• Librarian as Teacher Modify lesson plans for teaching library and information skills to accommodate everyone Speak slowly and clearly Keep language simple and concrete Combine verbal and visual information Give 5 minute warnings before transitions Encourage a love of literature and reading – read aloud Use adaptive equipment Use visuals if appropriate Read poetry and prose with sound words in an animated fashion
  • Librarian as Information Specialist Accessibility Provide needed adaptive equipment Make sure web site meets guidelines for accessibility Collection Development Supply large type books Supply book / audio book sets Make sure to have books on an appropriate reading and interest level
  • Librarian as Collaborator Work with and support classroom and special education teachers Be prepared to play a role in identification and placement Don’t forget collaboration with public and special librarians for resource sharing Make sure to remain up-to-date on latest info
  • We are all different. Take a moment to look around the room. Notice that we are all unique.
  • A Simple Idea “Recognizing and respecting differences in others, and treating everyone like you want them to treat you, will help make our world a better place for everyone. your best. You don't have to be handicapped to be different. Everyone is different!” - Kim Peek (The inspiration for the autistic savant character, Raymond, in the motion picture Rain Man)
  • For More Information Just a few online sources for learning more … Library Accessibility information on 15 tip sheets from ALA The Illinois State Board of Education Special Education Services Cornucopia Of Disability Information (CODI): Children with Disabilities A collection of links from the State University of New York at Buffalo. Special Education Resources on the Internet (SERI) A collection of information resources for those involved in the fields related to Special Education. Contains detailed information on disabilities and includes a dictionary and bibliography. Including Children with Special Needs at Your Library! Library Services to Users with Special Needs Online resources for teachers 50 Best Blogs for Special Ed Teachers | Online Universities IDEA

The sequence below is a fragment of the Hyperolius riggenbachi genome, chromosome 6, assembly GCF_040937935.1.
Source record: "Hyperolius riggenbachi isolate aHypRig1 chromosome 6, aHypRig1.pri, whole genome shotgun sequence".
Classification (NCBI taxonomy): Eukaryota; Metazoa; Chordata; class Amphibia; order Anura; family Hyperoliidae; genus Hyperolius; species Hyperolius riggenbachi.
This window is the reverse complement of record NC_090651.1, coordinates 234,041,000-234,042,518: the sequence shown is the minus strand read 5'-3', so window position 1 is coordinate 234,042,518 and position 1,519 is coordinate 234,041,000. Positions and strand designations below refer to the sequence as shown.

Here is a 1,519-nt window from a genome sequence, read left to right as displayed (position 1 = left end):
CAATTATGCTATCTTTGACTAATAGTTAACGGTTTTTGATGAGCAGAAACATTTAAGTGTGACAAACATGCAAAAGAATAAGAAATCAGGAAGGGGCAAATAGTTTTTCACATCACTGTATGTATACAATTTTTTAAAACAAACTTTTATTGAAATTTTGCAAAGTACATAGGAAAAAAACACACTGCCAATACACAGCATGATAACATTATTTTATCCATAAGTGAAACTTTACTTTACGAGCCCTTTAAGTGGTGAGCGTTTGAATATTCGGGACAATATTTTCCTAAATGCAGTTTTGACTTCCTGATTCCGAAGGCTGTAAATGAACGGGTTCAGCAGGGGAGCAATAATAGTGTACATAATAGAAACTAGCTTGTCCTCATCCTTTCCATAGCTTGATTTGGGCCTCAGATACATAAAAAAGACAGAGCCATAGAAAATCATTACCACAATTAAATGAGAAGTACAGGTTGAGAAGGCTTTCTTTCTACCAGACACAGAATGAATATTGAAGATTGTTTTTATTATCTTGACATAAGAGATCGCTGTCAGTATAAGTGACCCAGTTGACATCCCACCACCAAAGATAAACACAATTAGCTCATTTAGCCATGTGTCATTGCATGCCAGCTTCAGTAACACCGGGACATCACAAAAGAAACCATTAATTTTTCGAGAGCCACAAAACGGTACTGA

• Works Consulted Works Consulted for this presentation: "ALA | Library Accessibility: What You Need To Know." ALA | Home - American Library Association. Web. 15 Dec. 2009. <>. "ALSC Blog." Web. 15 Dec. 2009. <>. "Fast Facts: How many students with disabilities receive services?" National Center for Education Statistics (NCES) Home Page, a part of the U.S. Department of Education. Web. 13 Dec. 2009. <>. "Fast Facts: What percentage of students with disabilities are educated in regular classrooms?" National Center for Education Statistics (NCES) Home Page, a part of the U.S. Department of Education. Web. 13 Dec. 2009. <>. Frisk Loken, Mary. MS. University of Illinois Springfield. EDL 573 - Survey of Exceptional Children - Discussion Board. University of Illinois Springfield, Sept. 2009. Web. 13 Dec. 2009. <>. IDEA - Building The Legacy of IDEA 2004. Web. 13 Dec. 2009. <>. "Kim Peek - The Real Rain Man | Wisconsin Medical Society." Physicians Page | Wisconsin Medical Society. Web. 13 Dec. 2009. <>. "Library Services to Users with Special Needs." Wisconsin Department of Public Instruction Home Page. Web. 13 Dec. 2009. <>. "Number and percentage of children served under Individuals with Disabilities Education Act, Part B, by age group and state or jurisdiction: Selected years, 1990." National Center for Education Statistics (NCES) Home Page, a part of the U.S. Department of Education. Web. 13 Dec. 2009. <>. "Office of Special Education Programs (OSEP) - Home Page." U.S. Department of Education Home Page. Web. 13 Dec. 2009. <>. "Resources: Speaking With Awareness: "People-First" Language." Welcome to VSA arts. Web. 13 Dec. 2009. <>. "Special needs, "mainstream" classroom." Children's Advocate | The online magazine of the Action Alliance for children. Web. 15 Dec. 2009. <>. "Understanding and Recognizing Dyslexia :: What the Labels Mean." Dyslexia the Gift. Information and Resources for Dyslexia. Web. 16 Dec. 2009. <>. United States. Department of Education. Office of Special Education Programs. Twenty Five Years of Progress in Educating Children with Disabilities Through IDEA. Web. 13 Dec. 2009. <>. Turnbull, H. Rutherford. Exceptional Lives: Special Education in Today's Schools. Upper Saddle River, N.J.: Pearson/Merrill/Prentice Hall, 2008. Welcome to VSA arts. Web. 13 Dec. 2009. <>. Wesson, Caren, and Margaret J. Keefe. Serving Special Needs Students in the School Library Media Center. Greenwood professional guides in school librarianship. Westport, Conn: Greenwood Press, 1995.